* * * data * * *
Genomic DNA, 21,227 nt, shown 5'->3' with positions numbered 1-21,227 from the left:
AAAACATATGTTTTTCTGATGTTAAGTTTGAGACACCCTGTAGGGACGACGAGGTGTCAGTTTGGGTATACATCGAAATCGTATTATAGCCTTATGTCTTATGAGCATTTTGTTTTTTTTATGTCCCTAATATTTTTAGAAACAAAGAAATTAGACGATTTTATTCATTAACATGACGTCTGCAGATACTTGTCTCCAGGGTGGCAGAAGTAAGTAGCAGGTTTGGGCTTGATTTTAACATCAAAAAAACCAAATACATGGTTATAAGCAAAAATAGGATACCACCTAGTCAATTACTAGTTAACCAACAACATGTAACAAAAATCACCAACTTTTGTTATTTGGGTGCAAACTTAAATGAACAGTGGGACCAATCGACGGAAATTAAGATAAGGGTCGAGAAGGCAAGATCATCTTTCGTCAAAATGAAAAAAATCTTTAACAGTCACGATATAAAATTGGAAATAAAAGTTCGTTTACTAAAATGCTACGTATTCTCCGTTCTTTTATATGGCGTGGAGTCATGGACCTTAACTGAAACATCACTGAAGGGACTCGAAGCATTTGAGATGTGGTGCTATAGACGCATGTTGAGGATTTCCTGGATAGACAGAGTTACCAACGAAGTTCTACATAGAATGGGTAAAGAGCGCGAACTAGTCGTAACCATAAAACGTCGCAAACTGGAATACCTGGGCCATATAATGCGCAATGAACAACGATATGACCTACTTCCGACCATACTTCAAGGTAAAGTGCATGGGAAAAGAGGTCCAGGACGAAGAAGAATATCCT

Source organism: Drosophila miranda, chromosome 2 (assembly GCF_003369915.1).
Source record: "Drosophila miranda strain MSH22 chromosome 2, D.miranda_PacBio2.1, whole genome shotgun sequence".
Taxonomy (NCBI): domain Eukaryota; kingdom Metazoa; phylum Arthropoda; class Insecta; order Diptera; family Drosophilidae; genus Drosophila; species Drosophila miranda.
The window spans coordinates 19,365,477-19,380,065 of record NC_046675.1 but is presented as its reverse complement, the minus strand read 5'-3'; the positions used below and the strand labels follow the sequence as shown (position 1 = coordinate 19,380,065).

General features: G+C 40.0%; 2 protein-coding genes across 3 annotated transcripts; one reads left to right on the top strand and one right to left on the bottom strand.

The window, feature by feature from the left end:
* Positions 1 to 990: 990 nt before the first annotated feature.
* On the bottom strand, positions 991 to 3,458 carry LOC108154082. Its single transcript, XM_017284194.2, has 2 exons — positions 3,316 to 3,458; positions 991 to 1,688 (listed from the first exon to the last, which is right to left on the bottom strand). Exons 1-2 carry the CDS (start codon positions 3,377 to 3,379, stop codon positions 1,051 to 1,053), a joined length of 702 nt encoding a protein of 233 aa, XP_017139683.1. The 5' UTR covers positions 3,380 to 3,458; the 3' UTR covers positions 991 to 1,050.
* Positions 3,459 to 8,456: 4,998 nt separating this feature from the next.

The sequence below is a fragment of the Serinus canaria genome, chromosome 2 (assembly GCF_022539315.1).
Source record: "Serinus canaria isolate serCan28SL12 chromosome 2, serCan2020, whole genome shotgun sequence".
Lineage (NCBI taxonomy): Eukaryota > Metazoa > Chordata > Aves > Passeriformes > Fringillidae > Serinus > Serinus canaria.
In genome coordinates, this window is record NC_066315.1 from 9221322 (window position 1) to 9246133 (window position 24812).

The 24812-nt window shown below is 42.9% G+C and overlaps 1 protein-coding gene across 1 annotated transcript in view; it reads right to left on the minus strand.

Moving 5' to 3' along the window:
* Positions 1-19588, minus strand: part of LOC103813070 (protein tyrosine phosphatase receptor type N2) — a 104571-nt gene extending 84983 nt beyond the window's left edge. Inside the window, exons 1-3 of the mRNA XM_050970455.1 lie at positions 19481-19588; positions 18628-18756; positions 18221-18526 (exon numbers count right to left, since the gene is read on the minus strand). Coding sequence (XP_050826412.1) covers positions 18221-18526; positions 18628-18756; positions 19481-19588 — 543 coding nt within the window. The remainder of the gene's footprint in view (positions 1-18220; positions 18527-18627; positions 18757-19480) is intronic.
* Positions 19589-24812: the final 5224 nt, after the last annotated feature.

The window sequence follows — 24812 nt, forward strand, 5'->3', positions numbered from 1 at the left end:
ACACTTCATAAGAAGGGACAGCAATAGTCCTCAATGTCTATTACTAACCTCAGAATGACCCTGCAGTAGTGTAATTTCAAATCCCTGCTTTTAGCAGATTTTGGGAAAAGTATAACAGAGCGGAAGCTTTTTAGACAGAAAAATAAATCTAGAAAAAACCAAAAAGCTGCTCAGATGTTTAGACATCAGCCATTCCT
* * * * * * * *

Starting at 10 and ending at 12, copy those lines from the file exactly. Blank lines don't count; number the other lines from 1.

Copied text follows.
* On the bottom strand, positions 991 to 3,458 carry LOC108154082. Its single transcript, XM_017284194.2, has 2 exons — positions 3,316 to 3,458; positions 991 to 1,688 (listed from the first exon to the last, which is right to left on the bottom strand). Exons 1-2 carry the CDS (start codon positions 3,377 to 3,379, stop codon positions 1,051 to 1,053), a joined length of 702 nt encoding a protein of 233 aa, XP_017139683.1. The 5' UTR covers positions 3,380 to 3,458; the 3' UTR covers positions 991 to 1,050.
* Positions 3,459 to 8,456: 4,998 nt separating this feature from the next.

The sequence below is a fragment of the Serinus canaria genome, chromosome 2 (assembly GCF_022539315.1).